On June 12, 2017, a jury in New Orleans reached a verdict in favor of defendants in the second Xarelto bellwether trial. This verdict follows a defense verdict in the first bellwether trial. Let’s take a closer look.
The Second Xarelto Bellwether Trial
To recap briefly, Xarelto (rivaroxaban) was first approved by the FDA for sale in 2011. As an anticoagulant, it was supposed to prevent pulmonary embolism (PE), deep vein thrombosis (DVT), strokes, and other serious conditions. And it was easier to take than warfarin. In studies, however, Xarelto caused a higher rate of complications from internal bleeding; but unlike other anticoagulant drugs, there is no “antidote” for stopping internal bleeding in patients. People bleed and often can’t stop bleeding.
The second bellwether trial involved a widower who sued Bayer, Janssen, and parent-company Johnson & Johnson after his wife died of a stroke in 2015. Plaintiff Joseph Orr alleged that Sharyn Orr died as a result of taking the drug Xarelto, and that the drugmakers failed to warn doctors appropriately about the risks of taking the drug. So the central question for the jury was whether the warning labels for Xarelto were adequate to inform a doctor about the risks so the doctor could adequately caution his or her patients.
The jury concluded that the warning labels on the Xarelto packaging were not inadequate. The defense has now won the first two bellwether trials.
The third bellwether trial is scheduled for August, 2017.
The First Bellwether Plaintiff Asks Court for New Trial
Joseph Boudreaux, the first bellwether plaintiff in the Xarelto MDL, lost his case in May. I wrote about that decision here. Mr. Boudreaux has now asked MDL Judge Eldon Fallon for a new trial. This is a common procedural step when either side loses a trial. I wrote about the many ways a losing party can seek further review of a trial verdict here . In Mr. Boudreaux’s case, he has filed a Rule 59 motion for new trial. A motion for new trial essentially argues that there were legal or procedural defects in the original trial which unfairly, even unlawfully, prejudiced the moving party and rendered the original trial void.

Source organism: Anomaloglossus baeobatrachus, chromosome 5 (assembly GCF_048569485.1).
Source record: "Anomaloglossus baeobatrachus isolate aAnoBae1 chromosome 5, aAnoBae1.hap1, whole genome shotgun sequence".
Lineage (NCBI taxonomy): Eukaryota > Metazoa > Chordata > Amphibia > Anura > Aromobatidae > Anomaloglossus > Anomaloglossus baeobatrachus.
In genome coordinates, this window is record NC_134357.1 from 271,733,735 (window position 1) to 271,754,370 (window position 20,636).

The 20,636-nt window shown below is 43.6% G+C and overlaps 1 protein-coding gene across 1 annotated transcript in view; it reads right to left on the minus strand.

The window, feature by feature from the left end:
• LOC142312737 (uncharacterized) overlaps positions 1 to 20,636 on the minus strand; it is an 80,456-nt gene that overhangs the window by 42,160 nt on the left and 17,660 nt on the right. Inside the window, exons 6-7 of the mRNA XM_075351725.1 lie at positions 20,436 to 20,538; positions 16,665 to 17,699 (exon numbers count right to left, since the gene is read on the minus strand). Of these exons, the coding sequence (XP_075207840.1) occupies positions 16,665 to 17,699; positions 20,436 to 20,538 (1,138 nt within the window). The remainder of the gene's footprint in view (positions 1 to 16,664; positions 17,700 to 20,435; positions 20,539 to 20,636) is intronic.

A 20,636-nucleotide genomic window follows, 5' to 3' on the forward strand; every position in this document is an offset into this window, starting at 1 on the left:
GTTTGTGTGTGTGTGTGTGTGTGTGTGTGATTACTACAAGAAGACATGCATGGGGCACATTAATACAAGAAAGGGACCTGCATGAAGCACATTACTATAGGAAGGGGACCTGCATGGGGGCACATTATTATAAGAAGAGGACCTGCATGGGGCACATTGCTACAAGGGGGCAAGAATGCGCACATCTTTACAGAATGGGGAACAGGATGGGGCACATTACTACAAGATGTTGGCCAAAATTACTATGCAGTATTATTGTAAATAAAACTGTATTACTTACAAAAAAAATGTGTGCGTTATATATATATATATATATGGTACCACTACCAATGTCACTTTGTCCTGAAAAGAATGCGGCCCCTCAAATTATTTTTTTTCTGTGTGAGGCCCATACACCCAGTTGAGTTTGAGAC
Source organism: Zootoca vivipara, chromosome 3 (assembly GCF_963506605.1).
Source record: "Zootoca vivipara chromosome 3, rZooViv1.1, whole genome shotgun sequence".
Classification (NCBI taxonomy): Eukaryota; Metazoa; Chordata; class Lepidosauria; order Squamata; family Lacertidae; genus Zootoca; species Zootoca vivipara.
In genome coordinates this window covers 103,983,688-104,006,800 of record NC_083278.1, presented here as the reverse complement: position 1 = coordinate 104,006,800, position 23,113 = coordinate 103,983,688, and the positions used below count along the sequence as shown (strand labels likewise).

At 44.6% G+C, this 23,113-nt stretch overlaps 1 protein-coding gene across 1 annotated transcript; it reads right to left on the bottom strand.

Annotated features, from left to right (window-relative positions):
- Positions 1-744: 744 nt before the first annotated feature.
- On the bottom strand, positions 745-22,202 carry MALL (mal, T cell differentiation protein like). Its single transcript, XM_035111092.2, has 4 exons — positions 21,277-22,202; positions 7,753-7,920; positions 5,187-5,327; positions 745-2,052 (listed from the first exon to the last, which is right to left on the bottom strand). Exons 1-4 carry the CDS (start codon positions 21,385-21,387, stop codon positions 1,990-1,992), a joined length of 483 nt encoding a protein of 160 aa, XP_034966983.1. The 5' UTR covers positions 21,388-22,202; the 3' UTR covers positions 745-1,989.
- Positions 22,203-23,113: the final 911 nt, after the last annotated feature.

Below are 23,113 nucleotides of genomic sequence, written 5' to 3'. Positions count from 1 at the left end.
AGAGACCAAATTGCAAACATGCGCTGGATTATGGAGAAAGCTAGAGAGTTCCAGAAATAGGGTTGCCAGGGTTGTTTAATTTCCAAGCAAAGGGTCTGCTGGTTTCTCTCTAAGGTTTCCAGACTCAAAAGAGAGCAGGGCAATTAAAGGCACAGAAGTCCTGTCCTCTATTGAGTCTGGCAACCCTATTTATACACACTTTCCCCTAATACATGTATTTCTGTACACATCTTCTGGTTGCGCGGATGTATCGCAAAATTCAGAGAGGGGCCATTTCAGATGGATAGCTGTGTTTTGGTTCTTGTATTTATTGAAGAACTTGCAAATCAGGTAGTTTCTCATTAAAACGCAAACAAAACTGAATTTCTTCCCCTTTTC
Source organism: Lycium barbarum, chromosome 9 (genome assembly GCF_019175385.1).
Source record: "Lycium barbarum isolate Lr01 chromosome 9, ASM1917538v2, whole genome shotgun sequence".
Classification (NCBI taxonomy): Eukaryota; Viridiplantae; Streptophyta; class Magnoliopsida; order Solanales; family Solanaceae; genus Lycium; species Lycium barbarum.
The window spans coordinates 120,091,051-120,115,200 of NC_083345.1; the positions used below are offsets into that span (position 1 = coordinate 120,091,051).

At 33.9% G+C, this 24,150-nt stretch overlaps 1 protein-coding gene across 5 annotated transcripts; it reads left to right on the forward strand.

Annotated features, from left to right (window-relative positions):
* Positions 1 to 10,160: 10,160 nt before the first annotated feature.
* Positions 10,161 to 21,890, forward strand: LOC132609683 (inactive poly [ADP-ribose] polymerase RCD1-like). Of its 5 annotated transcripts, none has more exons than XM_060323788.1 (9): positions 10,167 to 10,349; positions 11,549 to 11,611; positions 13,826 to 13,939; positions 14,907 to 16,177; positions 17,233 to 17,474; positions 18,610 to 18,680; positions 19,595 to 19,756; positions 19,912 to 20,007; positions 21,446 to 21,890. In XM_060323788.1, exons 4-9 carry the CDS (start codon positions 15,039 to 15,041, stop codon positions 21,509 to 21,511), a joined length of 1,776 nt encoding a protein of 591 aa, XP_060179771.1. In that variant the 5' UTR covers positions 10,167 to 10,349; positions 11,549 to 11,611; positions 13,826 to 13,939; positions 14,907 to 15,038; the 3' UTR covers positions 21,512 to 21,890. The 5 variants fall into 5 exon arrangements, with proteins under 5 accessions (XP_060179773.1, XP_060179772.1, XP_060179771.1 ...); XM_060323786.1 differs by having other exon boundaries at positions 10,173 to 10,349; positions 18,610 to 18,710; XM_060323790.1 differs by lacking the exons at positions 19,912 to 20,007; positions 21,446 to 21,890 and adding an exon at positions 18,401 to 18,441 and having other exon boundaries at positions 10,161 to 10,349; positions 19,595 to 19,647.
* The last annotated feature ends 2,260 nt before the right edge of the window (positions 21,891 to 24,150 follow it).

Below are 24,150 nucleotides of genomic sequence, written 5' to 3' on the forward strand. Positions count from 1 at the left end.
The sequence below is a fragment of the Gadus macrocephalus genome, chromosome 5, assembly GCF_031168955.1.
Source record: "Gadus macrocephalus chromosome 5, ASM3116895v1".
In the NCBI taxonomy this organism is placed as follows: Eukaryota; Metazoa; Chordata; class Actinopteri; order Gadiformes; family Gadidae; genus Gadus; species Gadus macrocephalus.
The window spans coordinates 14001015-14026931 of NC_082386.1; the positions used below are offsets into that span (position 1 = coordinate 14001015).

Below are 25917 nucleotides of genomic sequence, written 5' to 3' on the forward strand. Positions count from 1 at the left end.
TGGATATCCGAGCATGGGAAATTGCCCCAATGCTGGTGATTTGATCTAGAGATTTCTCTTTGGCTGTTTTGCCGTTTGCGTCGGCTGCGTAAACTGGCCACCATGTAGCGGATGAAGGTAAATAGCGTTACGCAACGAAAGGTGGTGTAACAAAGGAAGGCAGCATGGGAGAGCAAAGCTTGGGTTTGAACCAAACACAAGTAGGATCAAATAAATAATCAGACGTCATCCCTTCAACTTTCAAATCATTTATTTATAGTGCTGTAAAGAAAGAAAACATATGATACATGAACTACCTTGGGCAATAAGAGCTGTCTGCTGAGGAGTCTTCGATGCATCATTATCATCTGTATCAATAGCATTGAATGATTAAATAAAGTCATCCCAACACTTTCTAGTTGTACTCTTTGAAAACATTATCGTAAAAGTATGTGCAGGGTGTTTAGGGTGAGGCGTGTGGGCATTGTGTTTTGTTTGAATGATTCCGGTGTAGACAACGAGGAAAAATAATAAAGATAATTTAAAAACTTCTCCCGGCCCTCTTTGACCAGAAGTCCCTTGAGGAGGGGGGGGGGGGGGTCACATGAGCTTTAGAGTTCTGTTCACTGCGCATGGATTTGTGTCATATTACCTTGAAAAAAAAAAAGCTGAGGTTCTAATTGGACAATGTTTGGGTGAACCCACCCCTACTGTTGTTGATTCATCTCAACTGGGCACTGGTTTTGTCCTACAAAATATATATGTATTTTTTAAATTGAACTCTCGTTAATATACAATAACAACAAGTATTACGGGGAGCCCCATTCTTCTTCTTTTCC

In support of his motion for a new trial, Mr. Boudreaux states that:
“material evidence was excluded, while irrelevant and unfairly prejudicial evidence was admitted, and accurate jury instructions were rejected. Additionally, demonstrative materials were submitted to the jury along with the trial exhibits, without the express consent of Plaintiffs’ counsel, and in direct contravention of this Court’s instructions to the jury and the requirements under the law. Each error, individually, and cumulatively, affected Plaintiffs’ substantial rights, and for this reason, Plaintiffs are entitled to a new trial.”
Specfically, Boudreaux argues that the court refused to allow him to introduce evidence of the medical studies showing that a particular blood clotting test was helpful for patients who may be prescribed Xarelto. The court did not allow Boudreaux team to set out how the test works, and the drugmakers were allowed to communicate to the jury that the test is not helpful to Xarelto patients. By excluding evidence from foreign medical groups and their views on the blood clotting test, Boudreaux argues, the jury was allowed to believe defendants’ arguments that no entities believe the test works or helps patients.
In the first bellwether trial, the jury ultimately found that the drugmakers gave adequate instructions to Boudreaux’s doctors regarding the use of Xarelto.
What Does All This Mean?
So the plaintiffs lost the first two bellwether cases? Does this mean the legal claims against Xarelto are weak? Does it mean the remaining 18,000 plaintiffs are going to lose their cases against Janssen, Bayer, and Johnson & Johnson? Of course not. The Xarelto MDL has selected 40 cases as bellwethers. If the plaintiffs win the next three, or five, or ten bellwether trials, no one will be talking about these first two cases. As the analysts say in baseball and statistics, the sample size so far is simply too small. Let’s get five, ten, fifteen of these bellwether trials to jury verdicts and then assess where we are.
In my view, the claims against Xarelto are quite strong, and my reading of the medical studies and other information points to the conclusion that Xarelto unnecessarily puts a patient’s health at risk. Xarelto does cause internal bleeding in patients, and there is no antidote to stop the bleeding as there is with warfarin. I believe many of the future bellwether cases will be successful for the plaintiffs.
Give me a call if you want to discuss Xarelto in more detail.